Six years ago, Liberal Arts Instructional Technology Services introduced UT’s automatic lecture recording system, Lectures Online. The automatic program offers professors an efficient way to easily record their presentations and upload them to Canvas for students to review. In a survey later done by LAITS, a combined 91% of students either agreed or strongly agreed that Lectures Online helped them learn.
The only problem? It’s only available in 21 classrooms.
Recorded lectures are an invaluable resource that allow students to easily play back any part of the lesson they need clarification on or missed in their notes. Students who rely on auditory learning and aren’t enrolled in a class with recorded lectures are at a severe disadvantage compared to their peers.
In order to provide students with all the necessary tools to succeed in their education, UT should expand the amount of classrooms used in the Lectures Online program.
Michael Heidenreich, director of studio operations in the College of Liberal Arts, said classrooms are picked based on the size of the class in order to reach greater amounts of students. Due to these standards, only about 70 classrooms with a total of 6,500 students are able to use the service. Compared to the almost 52,000 students that attend UT, the outreach of this program is falling significantly behind.
“For the College of Liberal Arts, we looked at what were the larger auditoriums that have the most students enrolled,” Heidenreich said. “When we first started doing this we also tried some smaller rooms, and … it just wasn’t as valuable.”
However, even though a smaller class means fewer people, it is no less important. Every class, no matter what size, should have the option to offer students the Lectures Online system.
Additionally, an increase of Lectures Online classrooms would help students who do not necessarily need accommodations through Services for Students with Disabilities, but learn better through sound. According to biology junior Sara Morakabian, the reason for her success in some of her classes is due to the option to listen to recorded lectures.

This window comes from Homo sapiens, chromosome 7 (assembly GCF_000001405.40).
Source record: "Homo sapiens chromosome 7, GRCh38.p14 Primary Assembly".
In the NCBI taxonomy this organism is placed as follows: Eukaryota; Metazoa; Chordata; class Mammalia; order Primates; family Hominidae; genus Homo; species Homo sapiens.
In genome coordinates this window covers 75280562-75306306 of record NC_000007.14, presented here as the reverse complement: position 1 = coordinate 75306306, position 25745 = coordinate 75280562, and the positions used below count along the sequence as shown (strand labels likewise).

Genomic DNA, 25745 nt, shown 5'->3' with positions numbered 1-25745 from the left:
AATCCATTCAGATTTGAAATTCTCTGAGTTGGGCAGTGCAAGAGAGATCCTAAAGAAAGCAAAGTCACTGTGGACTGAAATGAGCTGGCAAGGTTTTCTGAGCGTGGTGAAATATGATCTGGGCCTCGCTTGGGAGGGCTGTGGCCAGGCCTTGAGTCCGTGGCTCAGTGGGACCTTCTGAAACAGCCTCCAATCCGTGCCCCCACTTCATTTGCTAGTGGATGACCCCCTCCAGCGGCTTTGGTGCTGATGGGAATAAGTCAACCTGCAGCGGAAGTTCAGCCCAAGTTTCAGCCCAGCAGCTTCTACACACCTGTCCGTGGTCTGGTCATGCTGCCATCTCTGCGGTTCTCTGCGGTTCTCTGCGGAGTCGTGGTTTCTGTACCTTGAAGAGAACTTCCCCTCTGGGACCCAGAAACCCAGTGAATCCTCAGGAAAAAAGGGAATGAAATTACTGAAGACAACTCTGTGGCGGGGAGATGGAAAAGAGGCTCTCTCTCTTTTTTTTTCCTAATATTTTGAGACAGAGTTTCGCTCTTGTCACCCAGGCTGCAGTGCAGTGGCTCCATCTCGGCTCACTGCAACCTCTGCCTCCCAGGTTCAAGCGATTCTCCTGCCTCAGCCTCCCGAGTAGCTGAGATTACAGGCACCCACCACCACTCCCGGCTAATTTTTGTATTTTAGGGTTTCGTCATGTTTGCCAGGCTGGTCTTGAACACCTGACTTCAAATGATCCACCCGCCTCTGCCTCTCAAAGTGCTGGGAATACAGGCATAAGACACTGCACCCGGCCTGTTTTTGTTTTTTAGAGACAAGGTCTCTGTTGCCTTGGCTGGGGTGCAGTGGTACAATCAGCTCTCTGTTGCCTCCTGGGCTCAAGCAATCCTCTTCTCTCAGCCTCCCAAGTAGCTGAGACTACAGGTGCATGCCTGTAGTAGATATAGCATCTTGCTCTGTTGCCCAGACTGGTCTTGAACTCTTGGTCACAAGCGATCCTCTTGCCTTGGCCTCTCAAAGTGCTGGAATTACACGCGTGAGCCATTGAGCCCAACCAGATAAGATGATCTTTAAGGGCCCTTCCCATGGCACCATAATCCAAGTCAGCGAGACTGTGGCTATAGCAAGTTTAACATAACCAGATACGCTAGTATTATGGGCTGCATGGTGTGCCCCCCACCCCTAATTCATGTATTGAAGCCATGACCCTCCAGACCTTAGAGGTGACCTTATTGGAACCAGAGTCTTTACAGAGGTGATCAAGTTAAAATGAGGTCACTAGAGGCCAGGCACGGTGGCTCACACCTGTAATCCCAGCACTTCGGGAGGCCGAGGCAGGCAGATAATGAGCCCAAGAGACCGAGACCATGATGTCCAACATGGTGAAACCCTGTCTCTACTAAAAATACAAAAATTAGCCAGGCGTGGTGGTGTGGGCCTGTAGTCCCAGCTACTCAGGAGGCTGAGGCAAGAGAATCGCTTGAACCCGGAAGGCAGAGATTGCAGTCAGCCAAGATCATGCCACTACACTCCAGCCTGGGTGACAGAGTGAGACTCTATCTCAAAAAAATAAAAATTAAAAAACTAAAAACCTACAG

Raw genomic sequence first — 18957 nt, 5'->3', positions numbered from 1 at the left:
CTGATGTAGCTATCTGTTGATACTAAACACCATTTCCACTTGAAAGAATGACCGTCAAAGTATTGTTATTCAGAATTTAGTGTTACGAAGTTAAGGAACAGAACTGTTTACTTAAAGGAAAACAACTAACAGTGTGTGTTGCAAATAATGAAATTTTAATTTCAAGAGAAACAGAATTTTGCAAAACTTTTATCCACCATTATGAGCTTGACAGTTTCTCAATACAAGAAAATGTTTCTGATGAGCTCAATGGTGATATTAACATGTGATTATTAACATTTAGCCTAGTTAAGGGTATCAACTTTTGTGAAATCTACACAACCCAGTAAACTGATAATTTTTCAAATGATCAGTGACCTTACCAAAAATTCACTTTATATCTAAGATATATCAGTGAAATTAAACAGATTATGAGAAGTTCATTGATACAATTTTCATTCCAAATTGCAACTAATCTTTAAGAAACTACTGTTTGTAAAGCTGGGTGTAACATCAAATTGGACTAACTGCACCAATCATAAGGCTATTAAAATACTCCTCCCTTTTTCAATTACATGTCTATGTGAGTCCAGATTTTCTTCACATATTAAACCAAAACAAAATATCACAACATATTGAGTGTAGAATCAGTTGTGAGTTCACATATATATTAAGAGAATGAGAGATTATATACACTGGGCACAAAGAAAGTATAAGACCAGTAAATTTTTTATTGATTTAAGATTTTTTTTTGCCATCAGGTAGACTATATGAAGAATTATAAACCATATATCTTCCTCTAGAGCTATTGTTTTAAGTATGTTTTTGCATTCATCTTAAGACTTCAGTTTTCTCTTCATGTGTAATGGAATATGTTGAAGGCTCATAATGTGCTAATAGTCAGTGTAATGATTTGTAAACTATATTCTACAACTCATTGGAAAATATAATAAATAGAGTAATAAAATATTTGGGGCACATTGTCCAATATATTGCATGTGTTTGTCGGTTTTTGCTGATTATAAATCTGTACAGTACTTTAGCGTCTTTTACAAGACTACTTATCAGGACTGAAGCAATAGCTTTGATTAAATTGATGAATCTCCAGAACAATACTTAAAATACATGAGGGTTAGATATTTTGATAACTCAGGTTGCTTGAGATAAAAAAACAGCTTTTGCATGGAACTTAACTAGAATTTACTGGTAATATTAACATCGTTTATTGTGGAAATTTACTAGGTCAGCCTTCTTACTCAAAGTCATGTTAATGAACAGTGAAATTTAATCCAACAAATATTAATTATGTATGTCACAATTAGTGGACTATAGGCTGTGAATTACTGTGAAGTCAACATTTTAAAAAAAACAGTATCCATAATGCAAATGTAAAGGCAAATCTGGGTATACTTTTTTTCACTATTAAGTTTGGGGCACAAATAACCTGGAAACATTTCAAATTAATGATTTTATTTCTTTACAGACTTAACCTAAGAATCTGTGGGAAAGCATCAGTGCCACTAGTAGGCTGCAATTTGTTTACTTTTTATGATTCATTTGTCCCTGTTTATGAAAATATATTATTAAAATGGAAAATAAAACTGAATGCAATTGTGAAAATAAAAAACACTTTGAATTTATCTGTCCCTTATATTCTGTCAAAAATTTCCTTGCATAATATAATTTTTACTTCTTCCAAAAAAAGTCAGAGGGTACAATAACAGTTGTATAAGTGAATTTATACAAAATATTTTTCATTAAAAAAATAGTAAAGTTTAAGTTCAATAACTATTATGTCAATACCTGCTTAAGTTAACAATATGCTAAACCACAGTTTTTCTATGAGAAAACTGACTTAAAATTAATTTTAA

“Especially in a STEM environment, my grades and GPA would not be where they are right now if it weren’t for recorded lectures,” Morakabian said. “As students, I think we should understand that the funds and resources of UT are not unlimited … but I think (UT) should invest more in recording equipment for the classrooms.”
Individual recordings on students’ phones isn’t enough. Not only is there a difference of quality in sound recording, but it also limits the amount of people who are able to listen to the lecture. According to UT policy, “recordings, when permitted, are for personal use only and may not be uploaded to the internet or otherwise shared, transmitted, or published.” Since recordings on phones cannot be shared, the Lectures Online system would allow everyone to have access to review lecture material.
While some professors are concerned that recording lectures would diminish class attendance, there are simple ways to avoid those kinds of scenarios. Instead of giving consequences to force students to attend lecture, create incentives encouraging students to come to class. Offer extra credit through in-class activities or participation points. Do not punish a group based on the actions of a few individuals.
For a program that is so invaluable to student learning and comprehension, there needs to be more than 21 classrooms offering this service. UT needs to increase the number of classrooms using the Lectures Online system in order to help students reach their greatest academic potential.
Lopez is a rhetoric and writing sophomore from Nederland, TX.